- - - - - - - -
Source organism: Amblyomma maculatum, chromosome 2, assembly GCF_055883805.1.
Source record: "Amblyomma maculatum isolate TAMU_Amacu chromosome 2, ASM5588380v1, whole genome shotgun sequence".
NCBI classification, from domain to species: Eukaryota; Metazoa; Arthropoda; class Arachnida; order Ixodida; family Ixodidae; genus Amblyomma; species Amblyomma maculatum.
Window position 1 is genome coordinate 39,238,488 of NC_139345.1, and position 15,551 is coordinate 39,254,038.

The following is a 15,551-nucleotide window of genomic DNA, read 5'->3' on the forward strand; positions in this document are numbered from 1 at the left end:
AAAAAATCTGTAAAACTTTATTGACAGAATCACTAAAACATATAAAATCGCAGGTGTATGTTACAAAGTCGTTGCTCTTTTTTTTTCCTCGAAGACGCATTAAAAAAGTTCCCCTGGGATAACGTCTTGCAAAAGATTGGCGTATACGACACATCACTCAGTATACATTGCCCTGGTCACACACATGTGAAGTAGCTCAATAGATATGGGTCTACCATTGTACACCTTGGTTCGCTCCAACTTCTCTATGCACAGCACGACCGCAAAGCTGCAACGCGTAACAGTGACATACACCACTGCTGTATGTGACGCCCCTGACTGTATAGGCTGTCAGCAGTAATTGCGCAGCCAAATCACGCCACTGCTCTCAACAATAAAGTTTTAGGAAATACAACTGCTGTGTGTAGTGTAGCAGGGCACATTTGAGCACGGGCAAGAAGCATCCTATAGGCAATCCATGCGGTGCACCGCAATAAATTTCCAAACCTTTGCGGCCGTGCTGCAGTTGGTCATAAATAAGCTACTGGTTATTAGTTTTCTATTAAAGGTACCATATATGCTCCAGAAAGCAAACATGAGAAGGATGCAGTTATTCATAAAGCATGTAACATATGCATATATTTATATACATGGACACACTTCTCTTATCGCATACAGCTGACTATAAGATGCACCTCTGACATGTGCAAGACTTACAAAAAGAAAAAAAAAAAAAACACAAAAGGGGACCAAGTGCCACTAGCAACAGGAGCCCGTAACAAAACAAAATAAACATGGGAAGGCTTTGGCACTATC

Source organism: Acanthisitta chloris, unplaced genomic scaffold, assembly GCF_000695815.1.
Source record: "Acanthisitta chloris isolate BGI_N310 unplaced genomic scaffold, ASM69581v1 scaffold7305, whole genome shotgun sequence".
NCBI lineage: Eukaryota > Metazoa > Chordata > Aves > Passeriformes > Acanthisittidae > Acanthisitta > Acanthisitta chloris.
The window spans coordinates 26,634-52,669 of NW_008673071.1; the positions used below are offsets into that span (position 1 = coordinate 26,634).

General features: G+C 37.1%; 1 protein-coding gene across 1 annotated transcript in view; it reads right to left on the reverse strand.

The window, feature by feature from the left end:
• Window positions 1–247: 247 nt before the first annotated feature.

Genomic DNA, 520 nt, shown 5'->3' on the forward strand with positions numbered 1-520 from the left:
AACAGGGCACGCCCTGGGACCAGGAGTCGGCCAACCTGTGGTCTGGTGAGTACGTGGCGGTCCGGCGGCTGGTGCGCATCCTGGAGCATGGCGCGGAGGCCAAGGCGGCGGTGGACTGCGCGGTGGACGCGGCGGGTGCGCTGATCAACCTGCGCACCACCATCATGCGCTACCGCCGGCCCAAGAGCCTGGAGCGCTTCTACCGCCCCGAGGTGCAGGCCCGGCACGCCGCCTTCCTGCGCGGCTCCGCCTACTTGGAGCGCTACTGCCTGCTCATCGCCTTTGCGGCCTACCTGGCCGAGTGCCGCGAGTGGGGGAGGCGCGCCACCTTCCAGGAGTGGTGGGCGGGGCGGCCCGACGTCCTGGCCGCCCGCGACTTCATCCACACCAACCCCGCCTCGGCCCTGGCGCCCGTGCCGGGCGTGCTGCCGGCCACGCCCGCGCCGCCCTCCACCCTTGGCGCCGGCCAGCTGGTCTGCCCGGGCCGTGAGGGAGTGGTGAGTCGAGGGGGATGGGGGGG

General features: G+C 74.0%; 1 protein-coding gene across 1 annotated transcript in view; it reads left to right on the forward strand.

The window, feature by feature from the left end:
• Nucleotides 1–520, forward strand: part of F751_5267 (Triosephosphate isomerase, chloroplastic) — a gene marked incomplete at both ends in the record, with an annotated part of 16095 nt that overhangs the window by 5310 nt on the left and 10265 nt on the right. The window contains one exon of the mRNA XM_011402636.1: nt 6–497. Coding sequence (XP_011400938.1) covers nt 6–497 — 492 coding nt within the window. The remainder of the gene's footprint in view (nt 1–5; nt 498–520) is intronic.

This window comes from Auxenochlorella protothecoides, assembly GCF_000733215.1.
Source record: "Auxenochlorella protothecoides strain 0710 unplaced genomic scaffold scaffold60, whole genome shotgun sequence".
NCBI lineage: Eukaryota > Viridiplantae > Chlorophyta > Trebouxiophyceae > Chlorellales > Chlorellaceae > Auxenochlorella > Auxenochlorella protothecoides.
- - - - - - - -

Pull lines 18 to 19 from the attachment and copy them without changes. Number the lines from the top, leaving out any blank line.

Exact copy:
• Nucleotides 1–520, forward strand: part of F751_5267 (Triosephosphate isomerase, chloroplastic) — a gene marked incomplete at both ends in the record, with an annotated part of 16095 nt that overhangs the window by 5310 nt on the left and 10265 nt on the right. The window contains one exon of the mRNA XM_011402636.1: nt 6–497. Coding sequence (XP_011400938.1) covers nt 6–497 — 492 coding nt within the window. The remainder of the gene's footprint in view (nt 1–5; nt 498–520) is intronic.

This window comes from Auxenochlorella protothecoides, assembly GCF_000733215.1.